Still Great Things

Now may the God of peace, who through the blood of the eternal covenant brought back
from the dead our Lord Jesus, that great Shepherd of the sheep, equip you with everything good for doing his will, and may he work in us what is pleasing to him, through Jesus Christ, to whom be glory for ever and ever. Amen.

– Hebrews 13:20-21

In my college Old Testament class, the professor explained one morning the nature of the word “Amen.” We say this word without usually giving thought to its purpose. It functions more like a way to say, “The end.” Or, it’s uttered during services, whether quietly or shouted (in some congregations), to convey agreement with what was just said. Pastors enjoy hearing it while in the pulpit because it communicates affirmation, the sense that someone out there “gets it” and desires to hear more. You have to watch out for that one, though. Those declarations of affirmation might just make the sermon a bit longer.

A Semitic term that made its way through Hebrew, Greek, English, and a variety of other language adoptions, it literally translates to “so be it,” hence the purpose of attaching at the conclusion of a prayer. Essentially, it’s requesting God’s involvement in accomplishing whatever was mentioned or requested during the prayer. It’s an invocation, of sorts.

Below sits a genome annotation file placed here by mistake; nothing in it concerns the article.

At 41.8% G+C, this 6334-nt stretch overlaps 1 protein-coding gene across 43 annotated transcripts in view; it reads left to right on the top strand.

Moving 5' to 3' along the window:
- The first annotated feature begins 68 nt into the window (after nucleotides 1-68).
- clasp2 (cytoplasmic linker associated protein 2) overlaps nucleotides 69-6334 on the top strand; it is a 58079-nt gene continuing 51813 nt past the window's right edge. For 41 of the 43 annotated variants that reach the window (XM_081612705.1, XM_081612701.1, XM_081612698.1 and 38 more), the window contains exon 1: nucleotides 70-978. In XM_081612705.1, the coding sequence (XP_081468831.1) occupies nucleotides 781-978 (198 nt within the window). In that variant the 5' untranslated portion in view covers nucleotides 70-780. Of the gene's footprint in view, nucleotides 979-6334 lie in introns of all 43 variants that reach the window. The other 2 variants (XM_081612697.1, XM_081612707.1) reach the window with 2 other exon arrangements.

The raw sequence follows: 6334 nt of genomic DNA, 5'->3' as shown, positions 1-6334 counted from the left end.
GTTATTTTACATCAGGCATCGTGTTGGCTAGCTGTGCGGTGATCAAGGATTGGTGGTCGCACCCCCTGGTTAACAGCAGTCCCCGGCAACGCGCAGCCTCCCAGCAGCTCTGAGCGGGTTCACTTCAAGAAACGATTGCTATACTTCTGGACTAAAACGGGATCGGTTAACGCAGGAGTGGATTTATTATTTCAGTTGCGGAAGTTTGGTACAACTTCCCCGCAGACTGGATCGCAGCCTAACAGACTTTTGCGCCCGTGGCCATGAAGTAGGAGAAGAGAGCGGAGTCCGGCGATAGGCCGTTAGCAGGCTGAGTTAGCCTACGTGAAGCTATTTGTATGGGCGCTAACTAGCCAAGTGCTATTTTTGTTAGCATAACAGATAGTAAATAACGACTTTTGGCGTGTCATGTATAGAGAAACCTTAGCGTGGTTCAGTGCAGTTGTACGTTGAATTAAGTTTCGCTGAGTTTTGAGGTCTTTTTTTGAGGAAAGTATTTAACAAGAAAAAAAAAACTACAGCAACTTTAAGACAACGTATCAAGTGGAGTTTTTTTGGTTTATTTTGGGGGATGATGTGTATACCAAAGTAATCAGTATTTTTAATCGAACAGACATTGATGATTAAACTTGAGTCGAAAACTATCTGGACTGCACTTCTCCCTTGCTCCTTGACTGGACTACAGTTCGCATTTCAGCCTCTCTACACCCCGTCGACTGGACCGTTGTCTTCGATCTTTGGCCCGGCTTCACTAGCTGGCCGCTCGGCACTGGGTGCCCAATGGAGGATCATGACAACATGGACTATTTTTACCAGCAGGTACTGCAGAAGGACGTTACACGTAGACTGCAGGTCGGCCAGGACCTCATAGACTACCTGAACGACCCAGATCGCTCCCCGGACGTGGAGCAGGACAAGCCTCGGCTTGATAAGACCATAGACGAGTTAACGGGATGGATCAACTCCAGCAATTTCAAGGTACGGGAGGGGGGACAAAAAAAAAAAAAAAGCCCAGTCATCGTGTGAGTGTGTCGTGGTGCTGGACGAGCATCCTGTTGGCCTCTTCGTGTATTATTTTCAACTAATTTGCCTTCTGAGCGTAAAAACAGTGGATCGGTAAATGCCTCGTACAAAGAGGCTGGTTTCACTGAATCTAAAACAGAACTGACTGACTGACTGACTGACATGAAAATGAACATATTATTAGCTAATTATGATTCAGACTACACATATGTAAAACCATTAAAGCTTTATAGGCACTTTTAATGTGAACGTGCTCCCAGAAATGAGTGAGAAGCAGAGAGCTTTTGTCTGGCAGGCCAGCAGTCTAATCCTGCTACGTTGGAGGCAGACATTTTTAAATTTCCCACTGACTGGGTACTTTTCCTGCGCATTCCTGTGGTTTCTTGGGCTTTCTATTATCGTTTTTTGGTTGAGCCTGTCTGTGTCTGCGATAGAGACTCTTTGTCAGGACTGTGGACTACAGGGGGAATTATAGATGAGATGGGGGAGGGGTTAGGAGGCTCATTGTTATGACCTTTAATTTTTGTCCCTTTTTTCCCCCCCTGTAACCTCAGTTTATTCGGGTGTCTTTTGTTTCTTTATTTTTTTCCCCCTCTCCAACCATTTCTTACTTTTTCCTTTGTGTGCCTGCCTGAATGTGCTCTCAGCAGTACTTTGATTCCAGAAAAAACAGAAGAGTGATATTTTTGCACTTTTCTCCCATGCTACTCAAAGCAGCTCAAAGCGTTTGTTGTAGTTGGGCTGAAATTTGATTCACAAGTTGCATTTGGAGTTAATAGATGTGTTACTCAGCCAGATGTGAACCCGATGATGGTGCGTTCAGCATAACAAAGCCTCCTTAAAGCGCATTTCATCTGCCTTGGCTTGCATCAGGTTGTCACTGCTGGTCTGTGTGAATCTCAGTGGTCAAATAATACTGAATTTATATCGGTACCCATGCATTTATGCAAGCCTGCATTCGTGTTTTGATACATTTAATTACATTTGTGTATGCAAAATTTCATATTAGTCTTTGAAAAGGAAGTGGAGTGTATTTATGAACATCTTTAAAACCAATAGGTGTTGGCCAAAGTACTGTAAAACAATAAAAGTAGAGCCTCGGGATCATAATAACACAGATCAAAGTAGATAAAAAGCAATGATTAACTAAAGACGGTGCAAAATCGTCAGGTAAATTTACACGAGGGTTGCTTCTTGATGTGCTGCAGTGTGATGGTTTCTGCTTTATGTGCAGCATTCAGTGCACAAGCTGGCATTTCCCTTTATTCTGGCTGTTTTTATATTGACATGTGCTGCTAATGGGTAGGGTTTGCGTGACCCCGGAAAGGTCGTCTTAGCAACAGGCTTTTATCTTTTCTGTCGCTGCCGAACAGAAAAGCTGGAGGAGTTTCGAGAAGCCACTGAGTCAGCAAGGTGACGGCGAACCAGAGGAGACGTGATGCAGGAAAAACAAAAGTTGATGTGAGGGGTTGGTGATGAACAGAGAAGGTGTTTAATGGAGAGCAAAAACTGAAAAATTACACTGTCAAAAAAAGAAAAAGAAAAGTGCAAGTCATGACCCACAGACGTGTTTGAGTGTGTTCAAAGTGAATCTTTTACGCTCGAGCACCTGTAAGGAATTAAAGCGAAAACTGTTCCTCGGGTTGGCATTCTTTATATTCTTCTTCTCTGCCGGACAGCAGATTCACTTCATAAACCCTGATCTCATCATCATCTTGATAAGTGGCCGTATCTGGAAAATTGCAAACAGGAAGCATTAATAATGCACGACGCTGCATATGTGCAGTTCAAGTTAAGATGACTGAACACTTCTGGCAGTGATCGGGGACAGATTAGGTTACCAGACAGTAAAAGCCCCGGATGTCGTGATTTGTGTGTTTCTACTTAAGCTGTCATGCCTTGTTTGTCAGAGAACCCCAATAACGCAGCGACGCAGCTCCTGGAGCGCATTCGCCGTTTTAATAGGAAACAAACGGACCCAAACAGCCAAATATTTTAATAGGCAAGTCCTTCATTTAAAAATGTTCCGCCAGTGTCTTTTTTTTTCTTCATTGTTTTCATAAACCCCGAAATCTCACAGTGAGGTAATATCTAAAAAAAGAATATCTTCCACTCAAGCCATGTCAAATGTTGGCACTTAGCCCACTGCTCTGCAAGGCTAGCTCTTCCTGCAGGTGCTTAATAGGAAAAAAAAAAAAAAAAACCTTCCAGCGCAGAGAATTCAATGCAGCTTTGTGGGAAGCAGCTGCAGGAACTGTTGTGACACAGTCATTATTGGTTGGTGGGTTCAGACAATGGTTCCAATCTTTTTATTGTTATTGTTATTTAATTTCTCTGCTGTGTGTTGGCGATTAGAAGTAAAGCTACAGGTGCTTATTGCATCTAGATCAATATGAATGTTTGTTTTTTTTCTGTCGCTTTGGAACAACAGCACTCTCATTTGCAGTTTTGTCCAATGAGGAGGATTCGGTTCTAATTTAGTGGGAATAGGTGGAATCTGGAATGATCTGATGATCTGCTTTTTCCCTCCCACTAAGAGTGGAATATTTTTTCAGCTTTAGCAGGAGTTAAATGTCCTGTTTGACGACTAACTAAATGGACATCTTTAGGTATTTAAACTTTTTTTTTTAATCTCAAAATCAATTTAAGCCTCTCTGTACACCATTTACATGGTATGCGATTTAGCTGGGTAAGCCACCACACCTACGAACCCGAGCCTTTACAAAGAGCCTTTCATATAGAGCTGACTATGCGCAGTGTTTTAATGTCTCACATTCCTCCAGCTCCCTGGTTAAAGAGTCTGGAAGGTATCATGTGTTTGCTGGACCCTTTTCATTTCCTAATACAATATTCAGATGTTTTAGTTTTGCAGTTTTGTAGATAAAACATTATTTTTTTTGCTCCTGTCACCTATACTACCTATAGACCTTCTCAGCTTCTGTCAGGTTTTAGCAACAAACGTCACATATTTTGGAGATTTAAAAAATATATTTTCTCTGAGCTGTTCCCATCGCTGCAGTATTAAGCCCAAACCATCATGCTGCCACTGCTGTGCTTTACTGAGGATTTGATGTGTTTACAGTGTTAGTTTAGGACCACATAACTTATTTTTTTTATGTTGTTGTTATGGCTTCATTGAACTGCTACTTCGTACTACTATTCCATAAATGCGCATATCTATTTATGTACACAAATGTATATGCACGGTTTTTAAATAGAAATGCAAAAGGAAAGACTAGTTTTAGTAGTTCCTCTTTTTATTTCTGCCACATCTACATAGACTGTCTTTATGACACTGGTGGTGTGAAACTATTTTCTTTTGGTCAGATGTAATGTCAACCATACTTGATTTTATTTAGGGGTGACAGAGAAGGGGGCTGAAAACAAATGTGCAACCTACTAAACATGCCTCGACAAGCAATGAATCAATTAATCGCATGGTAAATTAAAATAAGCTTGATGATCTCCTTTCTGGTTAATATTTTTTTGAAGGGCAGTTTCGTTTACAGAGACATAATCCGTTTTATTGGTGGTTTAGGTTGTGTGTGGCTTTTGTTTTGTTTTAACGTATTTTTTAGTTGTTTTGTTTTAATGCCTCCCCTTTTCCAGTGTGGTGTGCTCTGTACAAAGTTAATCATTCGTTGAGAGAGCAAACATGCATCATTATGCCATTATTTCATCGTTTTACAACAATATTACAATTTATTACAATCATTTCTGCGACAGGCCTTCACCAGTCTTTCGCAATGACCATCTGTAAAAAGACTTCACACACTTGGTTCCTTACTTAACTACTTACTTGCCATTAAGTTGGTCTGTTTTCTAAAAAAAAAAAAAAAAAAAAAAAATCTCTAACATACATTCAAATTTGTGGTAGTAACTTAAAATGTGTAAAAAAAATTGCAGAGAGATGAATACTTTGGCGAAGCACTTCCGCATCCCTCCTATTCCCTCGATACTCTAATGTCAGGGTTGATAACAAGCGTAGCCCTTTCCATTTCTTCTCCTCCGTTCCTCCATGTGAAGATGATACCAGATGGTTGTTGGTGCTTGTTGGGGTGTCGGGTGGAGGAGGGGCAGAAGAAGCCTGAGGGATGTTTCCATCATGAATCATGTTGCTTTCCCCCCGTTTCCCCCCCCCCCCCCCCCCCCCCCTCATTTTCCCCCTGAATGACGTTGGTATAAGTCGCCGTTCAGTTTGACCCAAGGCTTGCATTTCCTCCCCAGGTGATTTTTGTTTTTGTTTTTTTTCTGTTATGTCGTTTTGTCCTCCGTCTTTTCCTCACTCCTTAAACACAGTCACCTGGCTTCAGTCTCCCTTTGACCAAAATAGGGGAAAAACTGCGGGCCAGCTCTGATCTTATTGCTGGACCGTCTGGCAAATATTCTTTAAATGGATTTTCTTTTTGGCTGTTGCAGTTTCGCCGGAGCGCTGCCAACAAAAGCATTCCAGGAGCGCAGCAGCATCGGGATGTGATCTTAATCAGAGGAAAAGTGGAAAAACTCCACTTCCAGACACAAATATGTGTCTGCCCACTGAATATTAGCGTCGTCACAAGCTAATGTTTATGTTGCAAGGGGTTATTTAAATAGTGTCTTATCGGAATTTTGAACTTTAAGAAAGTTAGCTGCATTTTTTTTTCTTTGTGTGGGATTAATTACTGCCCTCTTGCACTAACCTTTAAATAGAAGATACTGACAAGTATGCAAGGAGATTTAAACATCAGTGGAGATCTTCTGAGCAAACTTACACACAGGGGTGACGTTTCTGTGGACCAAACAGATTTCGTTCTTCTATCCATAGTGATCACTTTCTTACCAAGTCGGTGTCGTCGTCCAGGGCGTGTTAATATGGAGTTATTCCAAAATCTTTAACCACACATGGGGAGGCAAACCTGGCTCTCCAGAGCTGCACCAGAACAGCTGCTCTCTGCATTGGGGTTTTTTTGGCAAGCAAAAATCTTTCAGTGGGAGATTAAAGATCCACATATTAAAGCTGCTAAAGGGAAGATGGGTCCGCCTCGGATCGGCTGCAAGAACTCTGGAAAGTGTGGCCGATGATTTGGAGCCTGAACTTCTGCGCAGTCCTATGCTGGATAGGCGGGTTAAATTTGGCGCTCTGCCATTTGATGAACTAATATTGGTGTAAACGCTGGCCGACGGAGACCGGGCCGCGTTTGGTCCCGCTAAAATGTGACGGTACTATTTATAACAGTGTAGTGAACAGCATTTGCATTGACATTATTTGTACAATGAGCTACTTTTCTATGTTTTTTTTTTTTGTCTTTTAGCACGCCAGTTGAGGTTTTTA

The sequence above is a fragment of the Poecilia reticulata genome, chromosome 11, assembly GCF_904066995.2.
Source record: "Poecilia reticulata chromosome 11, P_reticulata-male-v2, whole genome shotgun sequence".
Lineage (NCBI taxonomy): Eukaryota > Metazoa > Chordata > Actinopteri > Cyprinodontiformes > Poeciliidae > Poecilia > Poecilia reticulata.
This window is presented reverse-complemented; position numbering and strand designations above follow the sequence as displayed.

It isn’t the end. It’s actually the beginning.

“Amen” acknowledges that the work begins. Now, at the conclusion of something, we begin looking to see those things we desire take shape. We might ask for any number of things, but the “amen” reminds us that our involvement is also necessary following the prayer.

With a new church year just around the corner, albeit a very different start to one given our circumstances, we know the work of the church continues. It’s a time of year we remember our dedication to our church home. As the people of God, we understand there is a responsibility in helping carry on the tasks of our church body, and it necessitates all of us banding together in order to accomplish our continuing goals. Even apart, we’re together.

This year looks a lot different, but I’m confident in the faithfulness of our congregation, that we will continue to support one another, care for each other, and fulfill the responsibilities set before us to represent the love of Christ within our community. It might look a bit different. It might mean some changes along the way, but the work continues. Thinking back through the history of our church, when we survey all the great moments and accomplishments, all the unity, teamwork, and camaraderie that develops through working with one another through the spirit of God, what we’ll find is that it continues to help grow ever stronger.It reminds us that there are still great things in store for Knightdale Baptist Church. So, can I
get an Amen?

–Rev. Trent Sessoms 
Senior Pastor, Knightdale Baptist Church

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15 Main Street
Knightdale, NC 27545
(919) 266-2471